“In the trenches of the Western Front as well as the windswept fields of the Eastern Front, from Japan to Turkey, soldiers and other service personnel crafted scrap metal, bone and literally anything malleable into souvenirs for themselves or their loved ones back home,” says Berley. “Shell casings were hammered into flower vases, coins became cigarette lighters and bullets formed letter openers, pens and whimsies. These objects bear the unmistakable hallmarks of the human spirit, often exhibiting humor, national pride and a wide range of skill level, from the very elementary craftsman to the virtuosic artist.”
Attendees can see examples of handcrafted items made out of scrap metal, bone, bullets, and coins by soldiers in the wartime trenches up close in a special display case located in the Grove Park Inn’s Great Hall during the conference. The collection, curated by Berley, is the culmination of a collection that took more than 25 years to make and represents the variety of artistic representation by soldiers during a World War.
From Stickley to Storybook: The Bungalow Goes to Hollywood – by Douglas Keister
Sunday, February 23rd 10:00 to 10:50 AM
In the early twentieth century, when the bungalow was at its zenith, many young men who were building the tidy little homes went off to Europe to serve their country in the War to End All Wars. After the war ended in 1918, a number of the soldiers journeyed to the Los Angeles area to resume their building careers in what was fast becoming a bungalow boomtown. Affordable bungalows were popping up all over Pasadena, Glendale and Los Angeles –indeed, it seems just about anywhere there was a vacant piece of land in Southern California.
At the same time, a boomtown of another sort was in full glorious flower: HOLLYWOOD. One of most popular of Tinseltown’s offerings in the post war era was the “period film”, many of which harkened to medieval and Renaissance times. Rudolf Valentino made women swoon as The Sheik. Errol Flynn, Douglas Fairbanks and John Barrymore swashbuckled their way across the screen. Theda Bara vamped. Clara Bow bowed.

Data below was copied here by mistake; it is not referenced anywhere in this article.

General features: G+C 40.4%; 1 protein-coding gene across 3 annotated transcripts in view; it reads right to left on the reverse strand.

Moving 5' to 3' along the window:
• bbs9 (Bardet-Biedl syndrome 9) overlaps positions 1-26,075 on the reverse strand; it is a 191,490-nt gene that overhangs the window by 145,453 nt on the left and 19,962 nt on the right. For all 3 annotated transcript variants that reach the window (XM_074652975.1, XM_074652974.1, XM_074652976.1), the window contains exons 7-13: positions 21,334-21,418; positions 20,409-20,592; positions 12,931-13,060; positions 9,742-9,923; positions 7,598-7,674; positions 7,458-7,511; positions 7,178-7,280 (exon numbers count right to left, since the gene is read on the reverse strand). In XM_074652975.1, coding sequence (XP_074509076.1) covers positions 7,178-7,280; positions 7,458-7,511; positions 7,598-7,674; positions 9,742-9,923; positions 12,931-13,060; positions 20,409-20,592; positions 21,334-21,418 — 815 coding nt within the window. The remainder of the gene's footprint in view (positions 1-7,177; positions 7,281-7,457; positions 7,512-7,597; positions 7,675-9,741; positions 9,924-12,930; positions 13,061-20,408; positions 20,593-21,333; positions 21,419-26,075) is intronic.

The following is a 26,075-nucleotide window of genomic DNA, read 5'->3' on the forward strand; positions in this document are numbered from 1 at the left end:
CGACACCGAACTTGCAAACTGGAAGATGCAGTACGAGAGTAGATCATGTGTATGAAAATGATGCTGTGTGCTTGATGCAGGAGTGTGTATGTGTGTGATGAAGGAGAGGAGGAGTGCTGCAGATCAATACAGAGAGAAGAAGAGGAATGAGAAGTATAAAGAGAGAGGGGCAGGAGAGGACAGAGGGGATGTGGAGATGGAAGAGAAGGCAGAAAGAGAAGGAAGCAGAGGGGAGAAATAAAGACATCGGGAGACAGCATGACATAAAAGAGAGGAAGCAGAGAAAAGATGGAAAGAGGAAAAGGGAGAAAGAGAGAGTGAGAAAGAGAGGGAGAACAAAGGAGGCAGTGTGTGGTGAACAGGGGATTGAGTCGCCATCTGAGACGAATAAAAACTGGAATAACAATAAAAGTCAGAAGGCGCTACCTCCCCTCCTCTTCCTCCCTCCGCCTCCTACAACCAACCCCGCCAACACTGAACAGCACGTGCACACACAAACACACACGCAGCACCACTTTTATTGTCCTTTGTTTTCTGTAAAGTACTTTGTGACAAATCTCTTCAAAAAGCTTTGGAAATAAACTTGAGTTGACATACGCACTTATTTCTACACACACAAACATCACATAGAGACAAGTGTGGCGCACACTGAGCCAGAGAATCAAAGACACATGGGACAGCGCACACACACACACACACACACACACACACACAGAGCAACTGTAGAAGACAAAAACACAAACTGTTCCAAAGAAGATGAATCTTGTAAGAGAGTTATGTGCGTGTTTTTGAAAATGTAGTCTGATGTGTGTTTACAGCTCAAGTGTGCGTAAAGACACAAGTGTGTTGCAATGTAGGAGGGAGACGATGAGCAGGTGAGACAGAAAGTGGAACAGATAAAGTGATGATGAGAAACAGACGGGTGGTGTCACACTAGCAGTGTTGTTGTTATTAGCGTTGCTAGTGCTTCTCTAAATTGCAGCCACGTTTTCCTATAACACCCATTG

What was common to all the movies was Hollywood was in need of set builders. Luckily, a ready supply was available thanks to the booming housing market. Many of the set designers and set builders looked back to the vernacular architecture they had seen during the war as inspiration for their movie set creations. Soon, bungalow builders and other carpenters were creating sets and castles out of weathered wood, lath and plaster and stucco and learning the techniques of artificial weathering and making curves to suggest great age. Their false-front creations were consummate artifice at its most playful.
It wouldn’t be long before set builders began moonlighting and applying their new-found stylistic tricks to the bolted-down world of bungalows. The new whimsical style they created in neighborhoods in and around Hollywood spread throughout America during the 1920s. Its heyday was brief –about a dozen years,. The stock market crash in 1929, followed by the Great Depression put a damper on all things fun and fanciful. In fact, the style the set builders created never received a proper name, or much attention, until many decades later.
Then, in 2001, (revised and updated in 2017), co-authors Douglas Keister and Arrol Gellner gave it a name and sleuthed out its history in a book –STORYBOOK STYLE.
Douglas Keister’s image-packed lecture will give attendees a look behind the scenes of how Storybook Style came to be known as the “architecture that makes you smile.”
Douglas will also hold a Small Group Discussion on Sunday from 12:30 PM to 1:30 PM entitled “The Bungalow and Beyond,” where he will chat with attendees about the history of the bungalow in Hollywood and beyond.
Please see our Small Group Discussion Page for more details.
The seminars are included for Conference Events Pass holders and those who purchased Grove Park Inn Arts & Crafts Weekend Packages.